Bredius travelled widely, visiting various art collections in his youth, and worked at the Dutch Museum for History and Art before becoming director, from 1889 to 1909, of the Mauritshuis. He became a Rembrandt expert who had many differences of opinion with Cornelis Hofstede de Groot. He was a regular contributor to the historical magazines Oud Holland and Künstler-Inventare.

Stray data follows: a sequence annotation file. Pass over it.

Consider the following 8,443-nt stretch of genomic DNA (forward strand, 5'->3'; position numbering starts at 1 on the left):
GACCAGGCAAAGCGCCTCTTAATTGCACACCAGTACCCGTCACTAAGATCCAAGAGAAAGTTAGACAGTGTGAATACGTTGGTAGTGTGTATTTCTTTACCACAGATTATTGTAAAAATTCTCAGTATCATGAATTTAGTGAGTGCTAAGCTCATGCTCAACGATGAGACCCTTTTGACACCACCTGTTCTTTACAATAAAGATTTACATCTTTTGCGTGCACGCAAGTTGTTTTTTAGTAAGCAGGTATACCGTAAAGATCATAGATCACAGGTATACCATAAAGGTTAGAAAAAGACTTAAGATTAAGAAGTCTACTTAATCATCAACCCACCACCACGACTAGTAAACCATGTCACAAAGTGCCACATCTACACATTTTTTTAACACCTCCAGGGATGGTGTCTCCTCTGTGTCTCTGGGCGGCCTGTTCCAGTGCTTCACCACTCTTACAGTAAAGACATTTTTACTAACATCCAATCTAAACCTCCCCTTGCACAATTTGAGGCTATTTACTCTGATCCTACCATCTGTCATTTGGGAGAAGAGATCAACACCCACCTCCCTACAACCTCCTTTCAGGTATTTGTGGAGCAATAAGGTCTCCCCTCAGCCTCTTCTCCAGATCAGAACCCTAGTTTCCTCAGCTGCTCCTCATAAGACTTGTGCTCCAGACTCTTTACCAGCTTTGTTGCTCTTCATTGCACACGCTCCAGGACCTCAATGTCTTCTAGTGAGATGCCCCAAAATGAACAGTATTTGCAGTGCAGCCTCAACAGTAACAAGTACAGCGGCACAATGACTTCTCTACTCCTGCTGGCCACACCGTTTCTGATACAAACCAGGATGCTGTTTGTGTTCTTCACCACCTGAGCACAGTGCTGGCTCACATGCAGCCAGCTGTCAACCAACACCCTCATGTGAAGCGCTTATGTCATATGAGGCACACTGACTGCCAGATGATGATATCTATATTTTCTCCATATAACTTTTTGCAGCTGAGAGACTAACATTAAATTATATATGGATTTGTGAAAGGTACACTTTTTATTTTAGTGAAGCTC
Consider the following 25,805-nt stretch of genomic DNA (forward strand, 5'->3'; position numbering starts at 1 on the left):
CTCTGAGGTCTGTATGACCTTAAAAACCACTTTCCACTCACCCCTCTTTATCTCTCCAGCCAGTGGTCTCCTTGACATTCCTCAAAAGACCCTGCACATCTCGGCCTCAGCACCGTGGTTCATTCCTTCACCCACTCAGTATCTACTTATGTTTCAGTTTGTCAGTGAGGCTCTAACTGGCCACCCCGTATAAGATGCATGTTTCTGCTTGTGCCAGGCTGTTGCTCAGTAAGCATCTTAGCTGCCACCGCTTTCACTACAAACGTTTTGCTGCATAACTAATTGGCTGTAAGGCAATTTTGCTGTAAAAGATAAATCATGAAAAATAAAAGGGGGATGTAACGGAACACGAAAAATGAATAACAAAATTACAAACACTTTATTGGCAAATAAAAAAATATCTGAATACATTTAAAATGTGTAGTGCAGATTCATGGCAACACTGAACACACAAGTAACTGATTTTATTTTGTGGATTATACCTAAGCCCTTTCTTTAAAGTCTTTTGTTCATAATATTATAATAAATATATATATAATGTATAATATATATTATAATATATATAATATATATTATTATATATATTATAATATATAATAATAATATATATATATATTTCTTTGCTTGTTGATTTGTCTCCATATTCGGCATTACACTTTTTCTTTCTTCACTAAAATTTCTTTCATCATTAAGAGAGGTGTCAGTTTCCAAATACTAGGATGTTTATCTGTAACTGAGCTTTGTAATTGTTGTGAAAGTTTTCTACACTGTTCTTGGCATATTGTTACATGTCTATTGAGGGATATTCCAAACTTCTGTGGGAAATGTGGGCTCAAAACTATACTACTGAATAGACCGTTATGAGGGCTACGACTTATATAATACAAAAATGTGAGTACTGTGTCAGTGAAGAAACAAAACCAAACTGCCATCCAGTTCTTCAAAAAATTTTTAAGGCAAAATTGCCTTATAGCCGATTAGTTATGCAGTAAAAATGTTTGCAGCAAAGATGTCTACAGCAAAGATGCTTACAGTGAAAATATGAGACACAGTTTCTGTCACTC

In 1922, he left the Netherlands for health reasons and settled in Monaco, publishing books in 1927 on Jan Steen and, in 1935, a catalog of Rembrandt paintings, often referred to in the literature as "Bredius 1935". He bequeathed his papers to the Rijksbureau voor Kunsthistorische Documentatie, and his art collection lives on in the Museum Bredius. He also bequeathed several Rembrandt paintings to the National Dutch collection, including Rembrandt's Homer Dictating his Verses.